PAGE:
EVERETT — Officer Anthony Fletcher has the job he has wanted since the sixth grade.
“In my little kid mind, I thought I could eradicate all gangs and all narcotics,” he said.
As the gang education and prevention officer for the Everett Police Department, Fletcher is charged with running the city’s nascent gang intervention and prevention programs. Growing up in Los Angeles, he understands the pressure these groups can apply.
“This is me coming back to this and changing the world around me,” Fletcher said. “Everyone needs a loving adult who will do everything in their power to make sure their kid is supported.”
Fletcher’s squad car is filled with typical police equipment: radio, computer, first-aid kit. But he also has a few basketballs he plans to pass out.
One of the programs was launched at the end of last year and the other began last month, along with a gang response unit that was established in September. All are part of a directive that Mayor Cassie Franklin announced weeks after taking office in 2018.
The programs have been touted by Franklin and Police Chief Dan Templeman as factors in reducing juvenile violence and gang-related crime, both pointing to large drops in these offenses in 2018. The significant decrease last year came after a spike in gang-related crime in 2017, according to data provided by the police department.
This data, which Templeman called “the best numbers” he’s seen since becoming chief in 2014, show a 40 percent reduction in gang-related cases between 2017 and 2018. It also found a 67 percent decrease in drive-by shootings and a 38 percent drop in juvenile firearm-related cases during that same period.
The department didn’t start specifically tracking gang cases until 2016. That’s when new technology created the opportunity for officers to check a box during their reports, making it easier to analyze, the chief said.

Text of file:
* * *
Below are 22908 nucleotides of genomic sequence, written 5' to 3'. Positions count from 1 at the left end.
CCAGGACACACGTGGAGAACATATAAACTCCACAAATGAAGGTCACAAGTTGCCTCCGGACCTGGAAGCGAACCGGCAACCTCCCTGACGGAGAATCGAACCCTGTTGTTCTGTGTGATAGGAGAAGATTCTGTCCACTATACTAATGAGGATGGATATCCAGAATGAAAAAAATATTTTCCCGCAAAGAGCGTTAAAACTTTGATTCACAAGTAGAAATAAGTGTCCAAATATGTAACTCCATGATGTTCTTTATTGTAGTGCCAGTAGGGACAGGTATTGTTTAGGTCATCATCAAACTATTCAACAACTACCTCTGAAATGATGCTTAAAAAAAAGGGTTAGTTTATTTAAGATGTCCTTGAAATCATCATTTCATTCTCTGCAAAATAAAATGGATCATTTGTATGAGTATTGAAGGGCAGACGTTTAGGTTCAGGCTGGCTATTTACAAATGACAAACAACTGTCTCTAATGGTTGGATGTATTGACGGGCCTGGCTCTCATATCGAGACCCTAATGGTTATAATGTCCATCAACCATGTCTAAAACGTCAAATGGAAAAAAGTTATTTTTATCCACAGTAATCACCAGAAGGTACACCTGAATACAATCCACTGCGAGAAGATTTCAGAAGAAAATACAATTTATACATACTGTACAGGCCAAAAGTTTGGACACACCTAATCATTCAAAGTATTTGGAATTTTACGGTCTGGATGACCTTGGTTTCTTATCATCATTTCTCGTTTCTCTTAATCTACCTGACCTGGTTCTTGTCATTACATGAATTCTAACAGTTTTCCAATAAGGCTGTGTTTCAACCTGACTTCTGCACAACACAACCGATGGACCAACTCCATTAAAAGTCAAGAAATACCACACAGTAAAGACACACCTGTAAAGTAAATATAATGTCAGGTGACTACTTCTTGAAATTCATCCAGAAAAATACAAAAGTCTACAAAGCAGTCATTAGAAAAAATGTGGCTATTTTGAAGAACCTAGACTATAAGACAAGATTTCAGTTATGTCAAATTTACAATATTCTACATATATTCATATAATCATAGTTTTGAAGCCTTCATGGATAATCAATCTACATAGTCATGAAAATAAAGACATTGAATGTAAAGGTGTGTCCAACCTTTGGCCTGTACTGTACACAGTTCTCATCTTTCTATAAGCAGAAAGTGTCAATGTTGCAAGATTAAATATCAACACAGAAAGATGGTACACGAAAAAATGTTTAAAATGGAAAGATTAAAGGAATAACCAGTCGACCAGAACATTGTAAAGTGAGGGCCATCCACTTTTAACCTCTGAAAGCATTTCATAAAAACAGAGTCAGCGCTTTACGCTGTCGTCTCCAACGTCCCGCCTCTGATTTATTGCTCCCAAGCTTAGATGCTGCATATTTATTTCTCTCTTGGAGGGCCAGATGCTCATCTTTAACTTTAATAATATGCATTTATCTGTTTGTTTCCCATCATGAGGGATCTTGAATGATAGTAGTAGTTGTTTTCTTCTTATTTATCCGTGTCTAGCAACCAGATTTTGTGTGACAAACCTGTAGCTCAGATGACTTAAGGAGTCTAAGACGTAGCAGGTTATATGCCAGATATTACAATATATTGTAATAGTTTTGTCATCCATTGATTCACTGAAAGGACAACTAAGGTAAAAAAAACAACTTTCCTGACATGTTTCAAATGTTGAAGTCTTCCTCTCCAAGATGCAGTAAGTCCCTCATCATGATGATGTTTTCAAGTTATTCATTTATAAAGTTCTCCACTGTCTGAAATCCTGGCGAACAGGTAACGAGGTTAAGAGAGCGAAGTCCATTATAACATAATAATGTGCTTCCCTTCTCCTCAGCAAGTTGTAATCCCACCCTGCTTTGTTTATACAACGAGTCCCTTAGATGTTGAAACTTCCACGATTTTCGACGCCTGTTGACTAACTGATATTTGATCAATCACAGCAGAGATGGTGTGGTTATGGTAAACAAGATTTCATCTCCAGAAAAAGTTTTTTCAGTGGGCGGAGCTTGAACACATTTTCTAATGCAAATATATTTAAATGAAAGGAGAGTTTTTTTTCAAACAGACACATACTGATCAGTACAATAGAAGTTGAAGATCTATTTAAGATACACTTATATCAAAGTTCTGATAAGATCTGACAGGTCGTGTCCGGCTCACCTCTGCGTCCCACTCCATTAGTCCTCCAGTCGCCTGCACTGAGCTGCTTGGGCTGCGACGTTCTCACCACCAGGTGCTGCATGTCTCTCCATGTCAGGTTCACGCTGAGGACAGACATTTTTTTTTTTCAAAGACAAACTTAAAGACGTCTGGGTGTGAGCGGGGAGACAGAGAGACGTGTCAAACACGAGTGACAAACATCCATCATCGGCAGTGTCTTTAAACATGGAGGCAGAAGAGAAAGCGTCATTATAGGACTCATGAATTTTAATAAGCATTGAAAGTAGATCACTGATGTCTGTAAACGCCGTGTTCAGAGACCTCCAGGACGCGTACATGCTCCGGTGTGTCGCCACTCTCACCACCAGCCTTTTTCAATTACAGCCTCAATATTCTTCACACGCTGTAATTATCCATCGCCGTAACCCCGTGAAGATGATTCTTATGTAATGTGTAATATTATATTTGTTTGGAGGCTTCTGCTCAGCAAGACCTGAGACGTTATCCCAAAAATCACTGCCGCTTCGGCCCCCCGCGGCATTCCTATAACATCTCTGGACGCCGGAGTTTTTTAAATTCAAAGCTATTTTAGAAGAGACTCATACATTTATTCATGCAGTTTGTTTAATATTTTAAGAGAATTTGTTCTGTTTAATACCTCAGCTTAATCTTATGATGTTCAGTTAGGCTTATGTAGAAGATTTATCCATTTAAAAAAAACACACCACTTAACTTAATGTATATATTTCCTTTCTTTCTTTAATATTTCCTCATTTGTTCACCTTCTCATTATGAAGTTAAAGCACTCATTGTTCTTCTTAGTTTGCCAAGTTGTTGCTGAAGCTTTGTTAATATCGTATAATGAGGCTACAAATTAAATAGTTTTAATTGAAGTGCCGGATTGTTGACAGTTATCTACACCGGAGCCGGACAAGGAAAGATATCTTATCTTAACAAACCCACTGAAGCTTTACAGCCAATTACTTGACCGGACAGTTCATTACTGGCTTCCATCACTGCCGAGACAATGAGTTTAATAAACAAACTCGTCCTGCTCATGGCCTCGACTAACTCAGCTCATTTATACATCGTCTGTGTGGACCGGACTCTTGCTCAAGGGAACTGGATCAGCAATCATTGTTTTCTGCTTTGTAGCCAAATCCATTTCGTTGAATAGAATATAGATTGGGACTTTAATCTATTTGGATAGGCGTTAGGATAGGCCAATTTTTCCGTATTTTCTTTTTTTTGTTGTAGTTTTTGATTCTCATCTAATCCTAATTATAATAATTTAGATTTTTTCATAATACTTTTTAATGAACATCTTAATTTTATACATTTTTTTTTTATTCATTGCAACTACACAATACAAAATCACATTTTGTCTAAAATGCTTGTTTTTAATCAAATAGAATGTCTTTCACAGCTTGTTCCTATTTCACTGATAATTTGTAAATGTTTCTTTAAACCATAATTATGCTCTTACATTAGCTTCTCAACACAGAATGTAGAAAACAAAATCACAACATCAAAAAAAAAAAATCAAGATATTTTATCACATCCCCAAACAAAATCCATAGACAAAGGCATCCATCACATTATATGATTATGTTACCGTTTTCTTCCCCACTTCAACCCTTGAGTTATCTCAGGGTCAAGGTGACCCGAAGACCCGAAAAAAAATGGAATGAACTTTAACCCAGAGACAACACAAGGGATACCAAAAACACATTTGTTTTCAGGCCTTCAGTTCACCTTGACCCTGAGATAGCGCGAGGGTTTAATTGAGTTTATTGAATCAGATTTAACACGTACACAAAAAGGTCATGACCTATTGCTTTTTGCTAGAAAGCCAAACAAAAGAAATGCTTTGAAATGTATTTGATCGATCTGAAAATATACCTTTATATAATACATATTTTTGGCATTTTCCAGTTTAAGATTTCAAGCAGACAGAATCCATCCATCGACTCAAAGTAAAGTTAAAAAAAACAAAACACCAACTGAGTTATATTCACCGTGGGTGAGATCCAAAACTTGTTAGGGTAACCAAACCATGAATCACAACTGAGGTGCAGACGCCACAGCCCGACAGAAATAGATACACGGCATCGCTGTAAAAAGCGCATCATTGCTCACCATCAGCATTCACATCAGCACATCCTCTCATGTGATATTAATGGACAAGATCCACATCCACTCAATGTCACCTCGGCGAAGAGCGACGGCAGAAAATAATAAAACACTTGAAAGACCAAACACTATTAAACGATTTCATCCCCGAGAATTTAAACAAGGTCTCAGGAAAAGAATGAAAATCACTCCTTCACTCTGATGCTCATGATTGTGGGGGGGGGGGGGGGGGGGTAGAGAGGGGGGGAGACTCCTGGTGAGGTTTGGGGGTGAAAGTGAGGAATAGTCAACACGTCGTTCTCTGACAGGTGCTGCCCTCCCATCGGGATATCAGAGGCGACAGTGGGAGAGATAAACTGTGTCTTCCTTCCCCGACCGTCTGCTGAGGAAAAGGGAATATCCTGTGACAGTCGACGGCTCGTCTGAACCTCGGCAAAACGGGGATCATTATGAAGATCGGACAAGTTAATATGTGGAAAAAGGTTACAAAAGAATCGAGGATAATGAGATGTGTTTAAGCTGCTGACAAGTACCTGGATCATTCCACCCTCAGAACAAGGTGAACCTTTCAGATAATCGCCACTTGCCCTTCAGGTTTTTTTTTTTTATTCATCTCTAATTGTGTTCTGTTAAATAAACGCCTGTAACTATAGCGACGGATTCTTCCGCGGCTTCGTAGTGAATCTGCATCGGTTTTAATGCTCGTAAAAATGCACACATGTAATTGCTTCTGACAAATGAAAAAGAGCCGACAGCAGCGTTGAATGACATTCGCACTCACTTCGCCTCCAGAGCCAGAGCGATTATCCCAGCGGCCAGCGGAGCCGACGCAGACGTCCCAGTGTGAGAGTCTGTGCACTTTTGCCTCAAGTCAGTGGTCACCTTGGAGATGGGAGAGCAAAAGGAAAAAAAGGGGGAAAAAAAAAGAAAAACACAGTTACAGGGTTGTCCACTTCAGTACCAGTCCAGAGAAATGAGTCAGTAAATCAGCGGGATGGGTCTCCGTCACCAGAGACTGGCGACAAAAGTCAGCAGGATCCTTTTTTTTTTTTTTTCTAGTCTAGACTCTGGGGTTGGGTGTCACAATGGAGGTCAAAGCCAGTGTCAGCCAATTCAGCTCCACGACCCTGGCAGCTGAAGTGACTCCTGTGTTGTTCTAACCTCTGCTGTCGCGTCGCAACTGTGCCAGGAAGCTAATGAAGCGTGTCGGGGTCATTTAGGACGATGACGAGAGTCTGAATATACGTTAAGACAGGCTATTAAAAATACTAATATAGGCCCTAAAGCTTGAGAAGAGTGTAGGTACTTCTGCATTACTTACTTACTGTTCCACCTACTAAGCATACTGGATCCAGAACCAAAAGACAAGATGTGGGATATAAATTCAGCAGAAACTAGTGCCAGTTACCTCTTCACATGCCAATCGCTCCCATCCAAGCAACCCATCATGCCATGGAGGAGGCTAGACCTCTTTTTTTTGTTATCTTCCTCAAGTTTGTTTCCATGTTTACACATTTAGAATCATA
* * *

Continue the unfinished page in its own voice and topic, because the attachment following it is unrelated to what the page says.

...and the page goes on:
It took the city nearly a month to provide the gang data to The Daily Herald. The newspaper asked for the numbers used to generate the broad summaries presented to city councilmembers.
The department says it only has three years’ worth of information for apples-to-apples comparisons, due to changes in computer systems and federal regulations.
It’s a complex process to pull some of that data, Templeman said.
“Three years is not the ideal, but unfortunately it’s what we have,” Templeman said in an interview. “ I would love five years’ worth of data at a minimum. That gives me a pretty good benchmark to measure against. Until you have that, you still have to use the data to deploy your resources.”
Crimes against a person — murder, rape and assault — is another measure Templeman uses when monitoring gang activity. When looking at these cases, and not just gang-related ones, the data show a steady decline between 2016 and 2018, with no spike in 2017.
“It’s a more comprehensive number because it includes many more categories outside of the ones that we’re focusing on,” Templeman said.
He acknowledged that there could be many factors for this reduction in gang activity, including that crime is cyclical — some years it’s up and some it’s down. It also can be affected as active gang members age out of the lifestyle, go to prison or fall victim to violence.
The way officers categorize gang-related cases can also be an influence. Traditionally, the department has been reluctant to publicly label incidents as gang-related, but that’s starting to change.
“I truly believe that the efforts and the resources that the mayor and the council have supported that we’ve dedicated toward this issue have influenced the numbers for sure,” he said.
While violence overall is down, there can still be upticks within a calendar year, the chief said. For example, prosecutors noted an escalation between two warring gangs leading to an assault on a stranger on Casino Road in October.